World food price index rises for 3rd month running in Aug -FAO
ROME, Sept 3- World food prices rose for a third month running in August, led by coarse grains, vegetable oils and sugar, the United Nations food agency said on Thursday. Maize also climbed strongly, pushed up by concerns over U.S. production prospects following recent crop damage in Iowa. Average sugar prices rose 6.7% from July, reflecting forecasts of a reduction…
ROME, Sept 3 (Reuters) – World food prices rose for a third
month running in August, led by coarse grains, vegetable oils
and sugar, the United Nations food agency said on Thursday.
The Food and Agriculture Organization’s food price index,which measures monthly changes for a basket of cereals,oilseeds, dairy products, meat and sugar, averaged 96.1 pointslast month versus 94.3 in July.
The Rome-based FAO also said in a statement that worldwidecereal harvests remained on course to hit an annual record in2020.
The agency’s cereal price index rose 1.9% in August from themonth before and 7% above its value a year earlier.
Among the major cereals, sorghum, barley and rice pricesrose the most, FAO said. Maize also climbed strongly, pushed upby concerns over U.S. production prospects following recent cropdamage in Iowa.
The vegetable oil price index climbed 5.9% month-on-month,returning to around the levels registered when the coronaviruscrisis hit the world at the start of the year.
Palm oil was buoyed by expected output slowdowns in majorproducing countries, which, combined with firm global importdemand, were expected to result in lower inventory levels.
Average sugar prices rose 6.7% from July, reflectingforecasts of a reduction in production due to unfavourableweather conditions in the European Union and Thailand. Strongimport demand in China also helped push prices higher.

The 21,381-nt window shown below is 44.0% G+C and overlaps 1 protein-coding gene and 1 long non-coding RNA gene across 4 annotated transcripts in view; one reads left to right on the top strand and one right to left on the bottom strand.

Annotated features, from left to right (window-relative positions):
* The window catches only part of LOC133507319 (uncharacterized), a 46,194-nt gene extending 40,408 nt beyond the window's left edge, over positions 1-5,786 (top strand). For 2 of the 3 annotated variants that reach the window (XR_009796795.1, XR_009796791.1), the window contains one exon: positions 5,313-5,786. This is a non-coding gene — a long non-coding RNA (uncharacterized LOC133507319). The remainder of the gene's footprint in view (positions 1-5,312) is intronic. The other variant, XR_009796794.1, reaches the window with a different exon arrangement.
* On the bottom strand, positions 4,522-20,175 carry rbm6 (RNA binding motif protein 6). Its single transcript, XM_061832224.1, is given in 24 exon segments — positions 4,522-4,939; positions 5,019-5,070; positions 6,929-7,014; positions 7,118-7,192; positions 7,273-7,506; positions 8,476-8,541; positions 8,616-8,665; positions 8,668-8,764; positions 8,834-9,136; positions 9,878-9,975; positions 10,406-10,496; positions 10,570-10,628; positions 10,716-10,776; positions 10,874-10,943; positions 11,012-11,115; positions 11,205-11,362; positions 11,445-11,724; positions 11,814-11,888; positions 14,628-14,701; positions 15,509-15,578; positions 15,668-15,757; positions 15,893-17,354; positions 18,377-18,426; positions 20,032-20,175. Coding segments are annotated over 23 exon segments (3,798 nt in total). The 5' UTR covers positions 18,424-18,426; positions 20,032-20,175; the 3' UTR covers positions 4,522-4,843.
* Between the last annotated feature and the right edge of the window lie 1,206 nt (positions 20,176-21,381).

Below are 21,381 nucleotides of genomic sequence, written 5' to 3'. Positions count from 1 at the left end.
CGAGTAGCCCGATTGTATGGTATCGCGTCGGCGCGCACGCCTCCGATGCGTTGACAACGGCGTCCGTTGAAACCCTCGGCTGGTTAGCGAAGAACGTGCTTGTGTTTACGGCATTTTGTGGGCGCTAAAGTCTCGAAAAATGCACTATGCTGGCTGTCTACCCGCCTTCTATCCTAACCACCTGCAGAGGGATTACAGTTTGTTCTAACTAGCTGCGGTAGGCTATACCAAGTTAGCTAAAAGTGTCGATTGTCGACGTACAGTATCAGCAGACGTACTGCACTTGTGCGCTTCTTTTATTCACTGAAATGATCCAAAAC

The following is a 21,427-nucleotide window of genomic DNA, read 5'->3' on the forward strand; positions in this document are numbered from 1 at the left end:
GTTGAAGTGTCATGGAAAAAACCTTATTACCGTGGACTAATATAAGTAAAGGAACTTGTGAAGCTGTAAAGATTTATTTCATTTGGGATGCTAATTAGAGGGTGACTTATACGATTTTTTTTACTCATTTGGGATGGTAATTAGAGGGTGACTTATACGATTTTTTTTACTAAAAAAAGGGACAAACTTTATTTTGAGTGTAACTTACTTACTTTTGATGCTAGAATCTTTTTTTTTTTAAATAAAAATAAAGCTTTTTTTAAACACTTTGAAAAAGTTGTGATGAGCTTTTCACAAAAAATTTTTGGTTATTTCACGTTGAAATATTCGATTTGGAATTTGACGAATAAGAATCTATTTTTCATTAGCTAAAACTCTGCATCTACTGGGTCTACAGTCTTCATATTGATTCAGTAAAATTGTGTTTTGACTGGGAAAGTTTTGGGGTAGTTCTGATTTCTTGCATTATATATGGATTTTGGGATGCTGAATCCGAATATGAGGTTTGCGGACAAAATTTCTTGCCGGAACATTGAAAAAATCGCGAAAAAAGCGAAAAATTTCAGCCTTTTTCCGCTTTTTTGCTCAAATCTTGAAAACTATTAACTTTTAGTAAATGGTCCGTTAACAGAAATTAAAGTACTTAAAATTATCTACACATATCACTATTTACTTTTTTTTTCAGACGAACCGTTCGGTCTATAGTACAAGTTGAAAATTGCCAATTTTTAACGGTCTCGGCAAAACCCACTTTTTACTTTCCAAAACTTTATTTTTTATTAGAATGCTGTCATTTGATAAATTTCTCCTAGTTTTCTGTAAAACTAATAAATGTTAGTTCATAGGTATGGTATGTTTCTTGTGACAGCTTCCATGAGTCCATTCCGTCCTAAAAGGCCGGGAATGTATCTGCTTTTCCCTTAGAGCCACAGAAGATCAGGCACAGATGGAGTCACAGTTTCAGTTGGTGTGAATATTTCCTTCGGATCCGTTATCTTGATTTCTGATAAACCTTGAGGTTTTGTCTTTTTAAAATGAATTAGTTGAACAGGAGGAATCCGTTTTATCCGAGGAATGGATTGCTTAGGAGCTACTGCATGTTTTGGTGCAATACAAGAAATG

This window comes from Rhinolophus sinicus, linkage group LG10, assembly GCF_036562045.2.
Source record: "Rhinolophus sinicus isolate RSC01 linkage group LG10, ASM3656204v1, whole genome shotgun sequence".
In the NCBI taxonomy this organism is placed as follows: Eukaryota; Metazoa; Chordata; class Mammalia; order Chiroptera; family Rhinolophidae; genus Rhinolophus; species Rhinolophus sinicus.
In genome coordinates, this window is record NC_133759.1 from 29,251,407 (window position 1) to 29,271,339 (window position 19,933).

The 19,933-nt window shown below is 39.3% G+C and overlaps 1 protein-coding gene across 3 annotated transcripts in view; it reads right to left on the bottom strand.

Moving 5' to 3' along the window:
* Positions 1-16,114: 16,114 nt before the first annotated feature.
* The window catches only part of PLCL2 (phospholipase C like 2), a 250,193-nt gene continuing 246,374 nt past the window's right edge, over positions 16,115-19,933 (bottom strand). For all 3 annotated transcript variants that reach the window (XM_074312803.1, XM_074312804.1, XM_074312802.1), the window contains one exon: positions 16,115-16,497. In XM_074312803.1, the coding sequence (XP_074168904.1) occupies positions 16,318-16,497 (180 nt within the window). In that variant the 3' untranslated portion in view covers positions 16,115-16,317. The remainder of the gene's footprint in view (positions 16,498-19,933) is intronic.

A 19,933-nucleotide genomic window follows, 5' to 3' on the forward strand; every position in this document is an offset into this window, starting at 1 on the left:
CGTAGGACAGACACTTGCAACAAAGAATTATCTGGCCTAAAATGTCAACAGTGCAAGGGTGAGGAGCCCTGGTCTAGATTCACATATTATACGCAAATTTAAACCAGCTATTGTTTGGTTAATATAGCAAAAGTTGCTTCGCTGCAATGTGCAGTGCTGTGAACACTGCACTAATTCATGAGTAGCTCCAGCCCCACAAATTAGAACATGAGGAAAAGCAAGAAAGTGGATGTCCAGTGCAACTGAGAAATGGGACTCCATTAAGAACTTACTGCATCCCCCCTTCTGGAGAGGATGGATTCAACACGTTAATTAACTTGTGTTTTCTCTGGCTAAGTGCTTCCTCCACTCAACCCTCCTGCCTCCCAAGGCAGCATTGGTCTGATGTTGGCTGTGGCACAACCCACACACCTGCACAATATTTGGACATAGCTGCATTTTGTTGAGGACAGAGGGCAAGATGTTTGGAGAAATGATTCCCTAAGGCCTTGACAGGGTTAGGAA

By contrast, the dairy index was little changed on themonth, with falls in cheese and whole milk powder offset bystronger butter and skim milk quotations.
The meat index was also largely steady, with bovine andpoultry prices in retreat while pig meat prices rose after fourconsecutive months of declines, as Chinese imports jumped.
FAO revised down its forecast for the 2020 cereal season by25 million tonnes, largely due to expectations of a lower maizeproduction in the United States.
However, despite this reduction, the agency still expected arecord harvest this year of almost 2.765 billion tonnes, up 3%on 2019 levels.
“Record maize harvests are forecast for Argentina andBrazil, while global sorghum production is expected to grow by6% from the previous year. Worldwide rice production in 2020 isalso expected to reach a new record of 509 million tonnes,” FAOsaid.
The forecast for world cereal utilisation in 2020/21 hit2.746 billion tonnes, up 2% on the 2019/20 level. The estimatefor world cereal stocks by the close of seasons in 2021 was895.5 million tonnes, down 33.4 million tonnes since July.
(Reporting by Crispian Balmer)
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